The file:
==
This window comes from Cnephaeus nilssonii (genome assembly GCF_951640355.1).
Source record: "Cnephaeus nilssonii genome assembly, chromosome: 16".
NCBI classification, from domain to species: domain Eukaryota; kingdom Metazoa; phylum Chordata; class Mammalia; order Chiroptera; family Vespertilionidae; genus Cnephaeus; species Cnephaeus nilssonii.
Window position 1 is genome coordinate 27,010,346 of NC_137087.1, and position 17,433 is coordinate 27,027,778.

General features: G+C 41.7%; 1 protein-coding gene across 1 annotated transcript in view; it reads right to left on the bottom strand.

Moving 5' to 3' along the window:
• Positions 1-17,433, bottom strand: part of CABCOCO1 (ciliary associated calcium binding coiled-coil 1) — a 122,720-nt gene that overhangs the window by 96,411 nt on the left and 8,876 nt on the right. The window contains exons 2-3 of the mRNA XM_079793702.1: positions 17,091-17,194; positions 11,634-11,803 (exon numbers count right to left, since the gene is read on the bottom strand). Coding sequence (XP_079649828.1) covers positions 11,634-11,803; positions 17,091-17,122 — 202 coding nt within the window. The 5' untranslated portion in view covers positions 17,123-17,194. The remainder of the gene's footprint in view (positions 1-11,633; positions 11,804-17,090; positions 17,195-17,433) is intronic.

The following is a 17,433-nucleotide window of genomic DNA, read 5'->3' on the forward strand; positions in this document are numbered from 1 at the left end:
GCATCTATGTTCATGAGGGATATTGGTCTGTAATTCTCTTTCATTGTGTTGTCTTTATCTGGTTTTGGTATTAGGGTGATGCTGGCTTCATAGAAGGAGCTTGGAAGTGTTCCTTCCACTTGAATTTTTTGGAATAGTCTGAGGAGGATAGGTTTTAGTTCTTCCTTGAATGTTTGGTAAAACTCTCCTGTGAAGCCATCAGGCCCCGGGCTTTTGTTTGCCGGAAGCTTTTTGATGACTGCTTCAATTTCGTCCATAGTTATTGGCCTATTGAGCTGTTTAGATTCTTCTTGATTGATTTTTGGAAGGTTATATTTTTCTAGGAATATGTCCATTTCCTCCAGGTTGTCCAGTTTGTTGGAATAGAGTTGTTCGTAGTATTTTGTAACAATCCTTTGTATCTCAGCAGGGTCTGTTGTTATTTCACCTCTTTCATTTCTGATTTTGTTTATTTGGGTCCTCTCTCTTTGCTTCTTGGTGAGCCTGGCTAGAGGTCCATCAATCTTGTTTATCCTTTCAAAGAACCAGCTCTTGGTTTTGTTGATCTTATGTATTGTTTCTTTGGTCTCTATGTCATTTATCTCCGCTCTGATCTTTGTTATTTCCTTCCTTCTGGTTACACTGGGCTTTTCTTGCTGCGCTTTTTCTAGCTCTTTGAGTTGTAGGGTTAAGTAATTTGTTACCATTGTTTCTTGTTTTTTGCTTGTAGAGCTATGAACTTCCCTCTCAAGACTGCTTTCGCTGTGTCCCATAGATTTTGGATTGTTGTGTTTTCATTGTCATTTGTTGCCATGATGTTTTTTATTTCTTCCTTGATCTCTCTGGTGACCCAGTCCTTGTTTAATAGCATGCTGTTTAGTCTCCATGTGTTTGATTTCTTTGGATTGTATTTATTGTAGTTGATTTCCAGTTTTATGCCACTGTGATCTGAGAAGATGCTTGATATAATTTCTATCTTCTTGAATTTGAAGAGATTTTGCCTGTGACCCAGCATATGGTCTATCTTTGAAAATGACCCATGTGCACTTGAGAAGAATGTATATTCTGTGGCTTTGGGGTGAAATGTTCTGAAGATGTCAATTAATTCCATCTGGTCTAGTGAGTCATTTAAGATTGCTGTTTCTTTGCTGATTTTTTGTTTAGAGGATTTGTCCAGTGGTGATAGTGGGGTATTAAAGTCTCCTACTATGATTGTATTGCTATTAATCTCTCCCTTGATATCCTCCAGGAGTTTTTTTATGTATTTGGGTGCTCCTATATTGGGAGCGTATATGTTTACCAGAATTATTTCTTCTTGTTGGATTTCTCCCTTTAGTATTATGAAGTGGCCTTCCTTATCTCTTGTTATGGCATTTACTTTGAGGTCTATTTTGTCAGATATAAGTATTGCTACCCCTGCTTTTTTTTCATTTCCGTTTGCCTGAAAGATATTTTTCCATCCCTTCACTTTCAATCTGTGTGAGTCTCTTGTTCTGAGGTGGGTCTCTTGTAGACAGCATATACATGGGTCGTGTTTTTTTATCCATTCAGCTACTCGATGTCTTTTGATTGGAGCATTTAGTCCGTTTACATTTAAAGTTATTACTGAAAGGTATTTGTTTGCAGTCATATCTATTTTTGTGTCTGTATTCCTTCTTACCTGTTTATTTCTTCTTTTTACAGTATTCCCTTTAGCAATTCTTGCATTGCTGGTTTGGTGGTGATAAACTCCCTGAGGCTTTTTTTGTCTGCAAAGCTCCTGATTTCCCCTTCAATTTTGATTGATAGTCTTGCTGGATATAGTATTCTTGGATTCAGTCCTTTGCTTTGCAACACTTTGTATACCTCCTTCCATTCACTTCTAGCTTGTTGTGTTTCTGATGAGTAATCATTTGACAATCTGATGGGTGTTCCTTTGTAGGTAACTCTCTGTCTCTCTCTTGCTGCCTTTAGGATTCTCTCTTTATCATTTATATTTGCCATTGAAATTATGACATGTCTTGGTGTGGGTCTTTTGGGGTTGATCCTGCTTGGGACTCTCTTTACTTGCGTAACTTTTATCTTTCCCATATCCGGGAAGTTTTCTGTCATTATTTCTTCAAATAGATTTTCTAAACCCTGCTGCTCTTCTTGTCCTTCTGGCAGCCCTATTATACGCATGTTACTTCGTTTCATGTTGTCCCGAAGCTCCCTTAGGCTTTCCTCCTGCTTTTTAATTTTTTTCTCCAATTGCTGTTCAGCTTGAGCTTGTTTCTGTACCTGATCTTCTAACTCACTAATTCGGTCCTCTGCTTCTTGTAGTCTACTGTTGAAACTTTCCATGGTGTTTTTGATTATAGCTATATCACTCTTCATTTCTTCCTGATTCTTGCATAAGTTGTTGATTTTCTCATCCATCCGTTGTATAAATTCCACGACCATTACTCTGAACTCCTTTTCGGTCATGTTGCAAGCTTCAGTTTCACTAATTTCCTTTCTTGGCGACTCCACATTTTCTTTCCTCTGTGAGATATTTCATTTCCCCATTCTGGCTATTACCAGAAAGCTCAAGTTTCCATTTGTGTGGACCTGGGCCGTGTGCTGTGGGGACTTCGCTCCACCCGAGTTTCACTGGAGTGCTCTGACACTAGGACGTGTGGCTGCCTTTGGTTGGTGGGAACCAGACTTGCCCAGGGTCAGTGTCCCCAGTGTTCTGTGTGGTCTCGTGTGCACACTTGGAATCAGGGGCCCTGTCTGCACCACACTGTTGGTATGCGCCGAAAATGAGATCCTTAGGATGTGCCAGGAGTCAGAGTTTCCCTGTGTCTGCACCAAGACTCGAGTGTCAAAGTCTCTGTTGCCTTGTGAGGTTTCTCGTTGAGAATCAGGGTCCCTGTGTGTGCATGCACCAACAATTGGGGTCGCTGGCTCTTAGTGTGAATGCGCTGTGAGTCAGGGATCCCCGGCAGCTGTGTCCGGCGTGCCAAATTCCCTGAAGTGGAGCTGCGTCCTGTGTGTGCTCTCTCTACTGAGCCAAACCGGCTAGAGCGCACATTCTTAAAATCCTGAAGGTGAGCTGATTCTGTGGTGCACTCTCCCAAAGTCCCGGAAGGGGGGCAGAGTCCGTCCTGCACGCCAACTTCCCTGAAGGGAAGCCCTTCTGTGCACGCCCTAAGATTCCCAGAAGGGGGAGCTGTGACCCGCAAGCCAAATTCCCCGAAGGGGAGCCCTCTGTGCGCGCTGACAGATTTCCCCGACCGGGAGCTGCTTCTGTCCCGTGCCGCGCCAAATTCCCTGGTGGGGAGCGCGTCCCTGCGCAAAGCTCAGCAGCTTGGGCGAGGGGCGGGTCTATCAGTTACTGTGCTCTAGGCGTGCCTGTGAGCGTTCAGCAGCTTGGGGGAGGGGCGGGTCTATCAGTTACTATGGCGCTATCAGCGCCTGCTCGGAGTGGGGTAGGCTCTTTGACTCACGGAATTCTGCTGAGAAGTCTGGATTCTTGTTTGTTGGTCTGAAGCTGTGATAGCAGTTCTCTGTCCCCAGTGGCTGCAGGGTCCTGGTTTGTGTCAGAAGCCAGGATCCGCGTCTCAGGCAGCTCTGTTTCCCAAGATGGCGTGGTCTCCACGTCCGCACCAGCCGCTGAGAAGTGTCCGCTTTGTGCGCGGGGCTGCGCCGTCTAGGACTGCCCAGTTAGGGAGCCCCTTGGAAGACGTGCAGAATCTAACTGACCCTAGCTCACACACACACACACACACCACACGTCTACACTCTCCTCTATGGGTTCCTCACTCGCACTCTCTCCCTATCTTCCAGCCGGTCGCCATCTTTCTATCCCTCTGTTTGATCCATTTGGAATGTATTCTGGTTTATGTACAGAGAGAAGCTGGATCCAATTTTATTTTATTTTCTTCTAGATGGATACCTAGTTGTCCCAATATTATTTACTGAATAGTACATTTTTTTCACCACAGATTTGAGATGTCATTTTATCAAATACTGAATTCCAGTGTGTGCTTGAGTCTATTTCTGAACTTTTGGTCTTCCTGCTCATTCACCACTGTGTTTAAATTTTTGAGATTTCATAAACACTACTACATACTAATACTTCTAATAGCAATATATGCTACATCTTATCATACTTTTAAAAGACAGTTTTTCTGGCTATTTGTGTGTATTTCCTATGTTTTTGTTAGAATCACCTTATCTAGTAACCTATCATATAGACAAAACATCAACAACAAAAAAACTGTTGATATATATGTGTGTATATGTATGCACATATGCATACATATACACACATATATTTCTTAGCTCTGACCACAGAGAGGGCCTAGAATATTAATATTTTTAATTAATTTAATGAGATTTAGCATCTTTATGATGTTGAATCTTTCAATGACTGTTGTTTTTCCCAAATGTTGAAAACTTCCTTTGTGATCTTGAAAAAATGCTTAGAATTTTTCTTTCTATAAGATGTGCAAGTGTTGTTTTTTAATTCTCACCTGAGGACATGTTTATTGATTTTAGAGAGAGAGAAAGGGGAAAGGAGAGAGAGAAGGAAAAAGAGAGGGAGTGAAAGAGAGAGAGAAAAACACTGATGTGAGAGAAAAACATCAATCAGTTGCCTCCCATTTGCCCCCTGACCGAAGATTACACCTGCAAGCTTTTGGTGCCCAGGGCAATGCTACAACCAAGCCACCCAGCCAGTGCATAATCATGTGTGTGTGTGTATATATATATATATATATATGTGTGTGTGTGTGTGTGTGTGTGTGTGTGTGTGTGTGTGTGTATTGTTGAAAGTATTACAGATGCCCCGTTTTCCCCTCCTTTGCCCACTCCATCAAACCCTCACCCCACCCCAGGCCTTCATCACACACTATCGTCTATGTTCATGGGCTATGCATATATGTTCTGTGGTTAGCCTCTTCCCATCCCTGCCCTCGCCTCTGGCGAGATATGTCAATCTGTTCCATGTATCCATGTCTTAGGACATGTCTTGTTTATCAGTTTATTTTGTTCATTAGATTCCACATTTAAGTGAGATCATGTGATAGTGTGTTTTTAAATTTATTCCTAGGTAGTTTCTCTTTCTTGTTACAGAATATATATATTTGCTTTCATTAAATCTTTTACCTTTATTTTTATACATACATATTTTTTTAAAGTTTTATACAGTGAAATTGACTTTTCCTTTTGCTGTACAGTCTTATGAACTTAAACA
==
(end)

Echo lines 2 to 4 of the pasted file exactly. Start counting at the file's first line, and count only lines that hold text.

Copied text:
Source record: "Cnephaeus nilssonii genome assembly, chromosome: 16".
NCBI classification, from domain to species: domain Eukaryota; kingdom Metazoa; phylum Chordata; class Mammalia; order Chiroptera; family Vespertilionidae; genus Cnephaeus; species Cnephaeus nilssonii.
Window position 1 is genome coordinate 27,010,346 of NC_137087.1, and position 17,433 is coordinate 27,027,778.